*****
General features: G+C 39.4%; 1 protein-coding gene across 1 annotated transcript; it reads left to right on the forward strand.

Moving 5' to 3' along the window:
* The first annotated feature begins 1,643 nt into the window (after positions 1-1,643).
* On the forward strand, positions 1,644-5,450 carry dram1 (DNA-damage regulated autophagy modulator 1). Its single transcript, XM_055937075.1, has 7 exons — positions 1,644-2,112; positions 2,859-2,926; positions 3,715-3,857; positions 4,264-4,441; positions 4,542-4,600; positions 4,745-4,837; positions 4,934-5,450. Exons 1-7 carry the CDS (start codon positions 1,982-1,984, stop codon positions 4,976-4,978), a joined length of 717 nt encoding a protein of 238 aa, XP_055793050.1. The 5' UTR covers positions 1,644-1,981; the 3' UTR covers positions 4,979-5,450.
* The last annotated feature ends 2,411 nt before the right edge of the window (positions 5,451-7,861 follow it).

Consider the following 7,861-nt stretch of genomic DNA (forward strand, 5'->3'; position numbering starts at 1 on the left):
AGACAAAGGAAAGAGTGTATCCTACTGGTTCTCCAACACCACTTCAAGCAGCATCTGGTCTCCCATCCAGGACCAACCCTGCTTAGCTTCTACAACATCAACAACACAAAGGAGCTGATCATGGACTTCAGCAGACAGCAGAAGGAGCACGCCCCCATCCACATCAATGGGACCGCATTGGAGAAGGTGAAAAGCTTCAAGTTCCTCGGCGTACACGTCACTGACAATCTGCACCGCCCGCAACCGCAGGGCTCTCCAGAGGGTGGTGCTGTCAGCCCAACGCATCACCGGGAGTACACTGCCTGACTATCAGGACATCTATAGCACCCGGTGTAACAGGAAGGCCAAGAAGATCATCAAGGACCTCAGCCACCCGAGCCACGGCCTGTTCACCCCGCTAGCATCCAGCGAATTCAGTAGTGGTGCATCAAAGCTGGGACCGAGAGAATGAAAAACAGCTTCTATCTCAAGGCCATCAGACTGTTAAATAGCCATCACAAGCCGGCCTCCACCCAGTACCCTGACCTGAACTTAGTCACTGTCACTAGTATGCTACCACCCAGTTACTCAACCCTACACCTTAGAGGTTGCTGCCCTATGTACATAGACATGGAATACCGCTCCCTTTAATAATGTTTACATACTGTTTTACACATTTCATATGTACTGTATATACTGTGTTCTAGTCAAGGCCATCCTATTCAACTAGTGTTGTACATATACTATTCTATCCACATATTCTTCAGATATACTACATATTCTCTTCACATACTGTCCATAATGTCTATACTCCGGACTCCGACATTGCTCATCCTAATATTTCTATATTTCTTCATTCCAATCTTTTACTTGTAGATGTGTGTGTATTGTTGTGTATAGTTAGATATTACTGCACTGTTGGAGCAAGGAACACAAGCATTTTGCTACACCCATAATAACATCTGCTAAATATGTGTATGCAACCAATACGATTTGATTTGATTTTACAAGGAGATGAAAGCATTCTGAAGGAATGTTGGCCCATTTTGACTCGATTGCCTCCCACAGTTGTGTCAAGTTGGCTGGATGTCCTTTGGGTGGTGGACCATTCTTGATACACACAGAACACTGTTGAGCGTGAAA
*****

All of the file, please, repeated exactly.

General features: G+C 39.4%; 1 protein-coding gene across 1 annotated transcript; it reads left to right on the forward strand.

Moving 5' to 3' along the window:
* The first annotated feature begins 1,643 nt into the window (after positions 1-1,643).
* On the forward strand, positions 1,644-5,450 carry dram1 (DNA-damage regulated autophagy modulator 1). Its single transcript, XM_055937075.1, has 7 exons — positions 1,644-2,112; positions 2,859-2,926; positions 3,715-3,857; positions 4,264-4,441; positions 4,542-4,600; positions 4,745-4,837; positions 4,934-5,450. Exons 1-7 carry the CDS (start codon positions 1,982-1,984, stop codon positions 4,976-4,978), a joined length of 717 nt encoding a protein of 238 aa, XP_055793050.1. The 5' UTR covers positions 1,644-1,981; the 3' UTR covers positions 4,979-5,450.
* The last annotated feature ends 2,411 nt before the right edge of the window (positions 5,451-7,861 follow it).

Consider the following 7,861-nt stretch of genomic DNA (forward strand, 5'->3'; position numbering starts at 1 on the left):
AGACAAAGGAAAGAGTGTATCCTACTGGTTCTCCAACACCACTTCAAGCAGCATCTGGTCTCCCATCCAGGACCAACCCTGCTTAGCTTCTACAACATCAACAACACAAAGGAGCTGATCATGGACTTCAGCAGACAGCAGAAGGAGCACGCCCCCATCCACATCAATGGGACCGCATTGGAGAAGGTGAAAAGCTTCAAGTTCCTCGGCGTACACGTCACTGACAATCTGCACCGCCCGCAACCGCAGGGCTCTCCAGAGGGTGGTGCTGTCAGCCCAACGCATCACCGGGAGTACACTGCCTGACTATCAGGACATCTATAGCACCCGGTGTAACAGGAAGGCCAAGAAGATCATCAAGGACCTCAGCCACCCGAGCCACGGCCTGTTCACCCCGCTAGCATCCAGCGAATTCAGTAGTGGTGCATCAAAGCTGGGACCGAGAGAATGAAAAACAGCTTCTATCTCAAGGCCATCAGACTGTTAAATAGCCATCACAAGCCGGCCTCCACCCAGTACCCTGACCTGAACTTAGTCACTGTCACTAGTATGCTACCACCCAGTTACTCAACCCTACACCTTAGAGGTTGCTGCCCTATGTACATAGACATGGAATACCGCTCCCTTTAATAATGTTTACATACTGTTTTACACATTTCATATGTACTGTATATACTGTGTTCTAGTCAAGGCCATCCTATTCAACTAGTGTTGTACATATACTATTCTATCCACATATTCTTCAGATATACTACATATTCTCTTCACATACTGTCCATAATGTCTATACTCCGGACTCCGACATTGCTCATCCTAATATTTCTATATTTCTTCATTCCAATCTTTTACTTGTAGATGTGTGTGTATTGTTGTGTATAGTTAGATATTACTGCACTGTTGGAGCAAGGAACACAAGCATTTTGCTACACCCATAATAACATCTGCTAAATATGTGTATGCAACCAATACGATTTGATTTGATTTTACAAGGAGATGAAAGCATTCTGAAGGAATGTTGGCCCATTTTGACTCGATTGCCTCCCACAGTTGTGTCAAGTTGGCTGGATGTCCTTTGGGTGGTGGACCATTCTTGATACACACAGAACACTGTTGAGCGTGAAA